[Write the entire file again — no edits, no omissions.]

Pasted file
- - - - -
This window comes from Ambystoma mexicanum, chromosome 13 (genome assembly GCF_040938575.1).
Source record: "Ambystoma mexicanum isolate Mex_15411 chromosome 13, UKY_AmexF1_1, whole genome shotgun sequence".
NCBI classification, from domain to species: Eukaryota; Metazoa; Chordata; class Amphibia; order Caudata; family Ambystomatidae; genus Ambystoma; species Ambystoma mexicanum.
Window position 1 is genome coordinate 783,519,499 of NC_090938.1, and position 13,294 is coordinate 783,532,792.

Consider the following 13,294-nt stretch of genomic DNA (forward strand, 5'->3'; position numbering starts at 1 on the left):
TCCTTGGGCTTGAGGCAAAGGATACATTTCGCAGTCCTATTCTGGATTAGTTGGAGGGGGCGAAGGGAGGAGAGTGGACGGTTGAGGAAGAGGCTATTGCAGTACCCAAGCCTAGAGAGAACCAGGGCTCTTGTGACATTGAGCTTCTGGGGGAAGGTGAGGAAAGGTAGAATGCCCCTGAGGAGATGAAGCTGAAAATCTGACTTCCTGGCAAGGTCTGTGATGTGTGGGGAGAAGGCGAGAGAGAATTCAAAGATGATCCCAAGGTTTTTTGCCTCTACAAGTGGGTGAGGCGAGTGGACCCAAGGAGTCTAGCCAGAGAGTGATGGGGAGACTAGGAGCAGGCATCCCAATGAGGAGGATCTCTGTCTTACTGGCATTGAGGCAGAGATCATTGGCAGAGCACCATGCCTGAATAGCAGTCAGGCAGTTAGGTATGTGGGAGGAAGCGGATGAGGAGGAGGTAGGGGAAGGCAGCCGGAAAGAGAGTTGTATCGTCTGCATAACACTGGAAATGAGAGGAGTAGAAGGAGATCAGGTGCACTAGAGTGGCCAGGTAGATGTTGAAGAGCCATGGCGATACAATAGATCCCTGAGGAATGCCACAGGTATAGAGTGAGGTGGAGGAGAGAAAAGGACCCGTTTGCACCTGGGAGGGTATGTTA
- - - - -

This window comes from Ambystoma mexicanum, chromosome 13 (genome assembly GCF_040938575.1).
Source record: "Ambystoma mexicanum isolate Mex_15411 chromosome 13, UKY_AmexF1_1, whole genome shotgun sequence".
NCBI classification, from domain to species: Eukaryota; Metazoa; Chordata; class Amphibia; order Caudata; family Ambystomatidae; genus Ambystoma; species Ambystoma mexicanum.
Window position 1 is genome coordinate 783,519,499 of NC_090938.1, and position 13,294 is coordinate 783,532,792.

Consider the following 13,294-nt stretch of genomic DNA (forward strand, 5'->3'; position numbering starts at 1 on the left):
TCCTTGGGCTTGAGGCAAAGGATACATTTCGCAGTCCTATTCTGGATTAGTTGGAGGGGGCGAAGGGAGGAGAGTGGACGGTTGAGGAAGAGGCTATTGCAGTACCCAAGCCTAGAGAGAACCAGGGCTCTTGTGACATTGAGCTTCTGGGGGAAGGTGAGGAAAGGTAGAATGCCCCTGAGGAGATGAAGCTGAAAATCTGACTTCCTGGCAAGGTCTGTGATGTGTGGGGAGAAGGCGAGAGAGAATTCAAAGATGATCCCAAGGTTTTTTGCCTCTACAAGTGGGTGAGGCGAGTGGACCCAAGGAGTCTAGCCAGAGAGTGATGGGGAGACTAGGAGCAGGCATCCCAATGAGGAGGATCTCTGTCTTACTGGCATTGAGGCAGAGATCATTGGCAGAGCACCATGCCTGAATAGCAGTCAGGCAGTTAGGTATGTGGGAGGAAGCGGATGAGGAGGAGGTAGGGGAAGGCAGCCGGAAAGAGAGTTGTATCGTCTGCATAACACTGGAAATGAGAGGAGTAGAAGGAGATCAGGTGCACTAGAGTGGCCAGGTAGATGTTGAAGAGCCATGGCGATACAATAGATCCCTGAGGAATGCCACAGGTATAGAGTGAGGTGGAGGAGAGAAAAGGACCCGTTTGCACCTGGGAGGGTATGTTA